Falling WaterHis wife emailed me and said Henry was under the weather and he couldn’t do the call. I got a call later that night; he had passed away from an aortic rupture. I didn’t touch the script for a year.

A year later I had to do it; I had to finish it. I finished it, went back to Gale, and said, “I want to do this show.” Gale said, “This is terrific; let’s get a director on board.” And the first person we really went to was Juan Carlos Fresnadillo, whose work on Intacto I just thought was spectacular. He and I sat down and talked about the show a little bit, and he said, “Hey, let me send you some images,” and he sent me a pdf of about 60 images. He said, “I think this is what the show is. What are your notes?” I wrote back and said I have one note: “Yes!”

Juan instinctively understood what the show should look like, what it should feel like; he was a tremendous collaborator. And then we went out and sold it to USA, who was looking to move more in that sort of direction of different and weird and new and special, and here we are.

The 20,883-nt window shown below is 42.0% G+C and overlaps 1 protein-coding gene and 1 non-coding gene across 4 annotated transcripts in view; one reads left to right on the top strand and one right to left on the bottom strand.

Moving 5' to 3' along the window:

When asked to explain the concept of “Falling Water” further, Blake had a unique metaphor to explain the basis of the show.

Blake: The premise [of “Falling Water”] is really simple. The premise is: What if all of our individual dreams are like tiles in one grand mosaic we’re all dreaming together? Only most of us can’t see beyond the boundaries of our little tile. Well, what if there were some people who could wander out of their tile into your tile? Think of a time you had a bad dream, and you woke up in a bad mood. Or you had a good dream and woke up in a good mood. Well, what if you could wander into somebody else’s dream and make it good or bad?

So within that premise, which is really inspired a lot by Haruki Murakami, a Japanese novelist I love, and also by, well, all the surrealists ever, the vibe of the show is people on a quest in a world where their dreams are where half of the drama takes place. In our world, a scene that happens in a dream is just as dramatically important as a waking scene. The idea is the landscape of dreaming and waking are like a Venn diagram. The problem for our characters is they begin to cross over and get confusing in the middle. So the vibe is this slow immersion into a world that we really want to be a part of.

In the synopsis for “Falling Water,” it is mentioned that the characters’ lives may all be at stake near the end. Someone asked if that meant a world-ending event taking place. Blake’s answer was very definitive.